An anatomical and single-cell gene expression characterisation of putative neurogenesis from nestin-expressing cells in the adult mouse midbrain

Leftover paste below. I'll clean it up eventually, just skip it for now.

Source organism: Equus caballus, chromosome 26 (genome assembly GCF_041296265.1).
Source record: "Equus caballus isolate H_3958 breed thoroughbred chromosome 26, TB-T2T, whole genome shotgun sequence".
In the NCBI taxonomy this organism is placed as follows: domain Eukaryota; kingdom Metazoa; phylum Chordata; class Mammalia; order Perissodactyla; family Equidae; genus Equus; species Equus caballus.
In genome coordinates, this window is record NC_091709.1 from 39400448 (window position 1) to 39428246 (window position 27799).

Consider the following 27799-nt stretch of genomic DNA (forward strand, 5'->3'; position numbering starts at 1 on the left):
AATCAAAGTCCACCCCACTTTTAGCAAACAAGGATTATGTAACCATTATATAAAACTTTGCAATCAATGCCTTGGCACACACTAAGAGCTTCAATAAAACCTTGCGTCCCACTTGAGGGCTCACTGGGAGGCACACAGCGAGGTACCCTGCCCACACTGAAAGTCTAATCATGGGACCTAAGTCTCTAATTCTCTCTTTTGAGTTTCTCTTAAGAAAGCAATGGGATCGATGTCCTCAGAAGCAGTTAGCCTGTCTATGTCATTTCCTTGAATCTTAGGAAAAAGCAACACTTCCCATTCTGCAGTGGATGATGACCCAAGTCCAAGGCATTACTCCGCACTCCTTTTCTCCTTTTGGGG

Due to significant midbrain dopamine (DA) cell loss in Parkinson’s disease (PD), it is generally believed the most effective and long-term treatment for PD motor symptoms will be midbrain DA cell replacement therapy, either by endogenous repair or cell transplantation. However, cell transplantation is hindered by failure of acquisition and maintenance of the DA phenotype by cells transplanted into the adult midbrain, and endogenous repair has not advanced very far because there appears to be very little or no neurogenesis and DA neurogenesis here. Evidence suggests Nestin-expressing neural precursor cells (NPCs) may give rise to neurones, including DA neurones in the adult midbrain, however this needs to be confirmed and underlying mechanisms established. The aims of my study were to: (1) Determine whether there is baseline neurogenesis and DA neurogenesis from Nestin+ cells in the adult mouse midbrain. (2) Investigate the gene expression profile of Nestin+ cells during different stages of putative ontogenesis in the adult mouse midbrain. (3) Test the possibility that putative neurogenesis and DA neurogenesis from Nestin+ cells in the adult mouse midbrain can be regulated by exogenous factors. To achieve these aims Nestin-expressing cells in the adult mouse midbrain were permanently labelled with enhanced yellow fluorescent protein (eYFP) by administering Tamoxifen to adult transgenic Nestin-CreERT2 x R26eYFP mice. Four-days to 8-months later eYFP+ cells were studied using a combination of whole-cell electrophysiology, single-cell qPCR and immunohistochemistry. eYFP+ cells expressed a range of genes consistent with birth, migration, neuronal and DA neuronal differentiation. Parsing the gene expression profiles of eYFP+ cells by their location in the midbrain indicated they arise anywhere throughout the midbrain and differentiate and integrate locally, rather than migrate long distances to populate midbrain nuclei. Most eYFP+ cells expressed mature neuronal genes, which was consistent also with their neuronal electrophysiology comprising action potentials and spontaneous post-synaptic currents. In comparison to neighbouring control (eYFP-) cells, eYFP+ cells expressed more immature neuronal genes (Pax6, Ngn2 & Msx1), which was also consistent with their more immature electrophysiology comprising hyper-excitability, hyperpolarized resting membrane potential, shorter duration sPSCs, and smaller membrane capacitance. Many (53%) eYFP+ cells expressed a combination of mature and immature neuronal genes at all time-points following Tamoxifen (an approximation of their age), including very ‘young’ cells (<2 months). Many (42%) of these young eYFP+ cells also had mature neuronal morphology (large cells with prominent processes) and electrophysiology. Nestin and Ki67 (a marker of cell division) were only expressed by large cells, and early on after Tamoxifen. Additionally, eYFP+ cells increased in number and size with time following Tamoxifen, and they decreased in number following administration of the anti-mitotic drug, Cytarabine (Ara-C). These data indicate that eYFP+ cells are capable of cell division. The level of expression of mature neuronal genes in eYFP+ cells also increased over a time-course of 7 months. In these respects, eYFP+ cells appear to proliferate, grow and differentiate into neurones, albeit slowly. To achieve the third aim of the study, bioinformatics analyses of the genes I identified as uniquely characterising eYFP+ cells (i.e. the proneuronal genes Pax6, Msx1 and Ngn2) highlighted valproic acid (VPA) as a drug that might regulate putative neurogenesis and DA neurogenesis from Nestin+ cells in the adult mouse midbrain. Infusion of VPA directly into the midbrain of adult mice for 2 weeks had no effect on the number of eYFP+ cells but significantly reduced the number of Pax6+, Pax6+/NeuN+ and eYFP+/NeuN+ cells. However, it also significantly reduced the number of NeuN+ cells generally (eYFP+ and eYFP-), pointing to a general effect of VPA on NeuN expression rather than neurogenesis from Nestin+ cells. Thus neither VPA nor targeting Pax6 appears to regulate of the number of eYFP+ cells or their differentiation into neurones in the adult mouse midbrain. In summary, my findings add to evidence of a small but significant population of Nestin-expressing cells in the adult mouse midbrain. While the origin of these cells remains unclear, my data suggest that: (1) some eYFP+ cells in the adult midbrain do undergo neurogenesis, albeit slowly; (2) Nestin expression in the adult midbrain is not limited to NPCs and classical neurogenesis, but also occurs in mature neurons, perhaps in relation to dendritic remodelling, cell death, or some other form of neural plasticity. 3) Neither VPA nor targeting Pax6 appears to regulate of the number of eYFP+ cells or their differentiation into neurones in the adult mouse midbrain. Further study of these cells may provide crucial information to assist DA cell replacement therapy for PD.